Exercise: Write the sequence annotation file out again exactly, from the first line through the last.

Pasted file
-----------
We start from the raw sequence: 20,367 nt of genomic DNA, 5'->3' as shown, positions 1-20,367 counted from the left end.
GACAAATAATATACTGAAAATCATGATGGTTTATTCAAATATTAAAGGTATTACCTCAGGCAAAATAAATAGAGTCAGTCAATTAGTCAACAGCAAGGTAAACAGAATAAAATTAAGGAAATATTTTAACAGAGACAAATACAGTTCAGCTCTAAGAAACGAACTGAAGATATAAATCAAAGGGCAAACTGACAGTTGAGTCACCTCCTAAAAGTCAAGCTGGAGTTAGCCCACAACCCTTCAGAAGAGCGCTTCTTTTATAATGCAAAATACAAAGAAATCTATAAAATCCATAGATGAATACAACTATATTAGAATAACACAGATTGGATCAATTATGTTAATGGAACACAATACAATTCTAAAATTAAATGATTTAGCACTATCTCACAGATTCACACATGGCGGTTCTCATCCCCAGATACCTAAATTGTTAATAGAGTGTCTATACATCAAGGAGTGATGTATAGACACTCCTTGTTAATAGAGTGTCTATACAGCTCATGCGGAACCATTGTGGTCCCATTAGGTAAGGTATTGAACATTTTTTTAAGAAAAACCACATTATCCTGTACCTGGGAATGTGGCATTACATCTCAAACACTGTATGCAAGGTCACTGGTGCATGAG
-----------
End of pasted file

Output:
We start from the raw sequence: 20,367 nt of genomic DNA, 5'->3' as shown, positions 1-20,367 counted from the left end.
GACAAATAATATACTGAAAATCATGATGGTTTATTCAAATATTAAAGGTATTACCTCAGGCAAAATAAATAGAGTCAGTCAATTAGTCAACAGCAAGGTAAACAGAATAAAATTAAGGAAATATTTTAACAGAGACAAATACAGTTCAGCTCTAAGAAACGAACTGAAGATATAAATCAAAGGGCAAACTGACAGTTGAGTCACCTCCTAAAAGTCAAGCTGGAGTTAGCCCACAACCCTTCAGAAGAGCGCTTCTTTTATAATGCAAAATACAAAGAAATCTATAAAATCCATAGATGAATACAACTATATTAGAATAACACAGATTGGATCAATTATGTTAATGGAACACAATACAATTCTAAAATTAAATGATTTAGCACTATCTCACAGATTCACACATGGCGGTTCTCATCCCCAGATACCTAAATTGTTAATAGAGTGTCTATACATCAAGGAGTGATGTATAGACACTCCTTGTTAATAGAGTGTCTATACAGCTCATGCGGAACCATTGTGGTCCCATTAGGTAAGGTATTGAACATTTTTTTAAGAAAAACCACATTATCCTGTACCTGGGAATGTGGCATTACATCTCAAACACTGTATGCAAGGTCACTGGTGCATGAG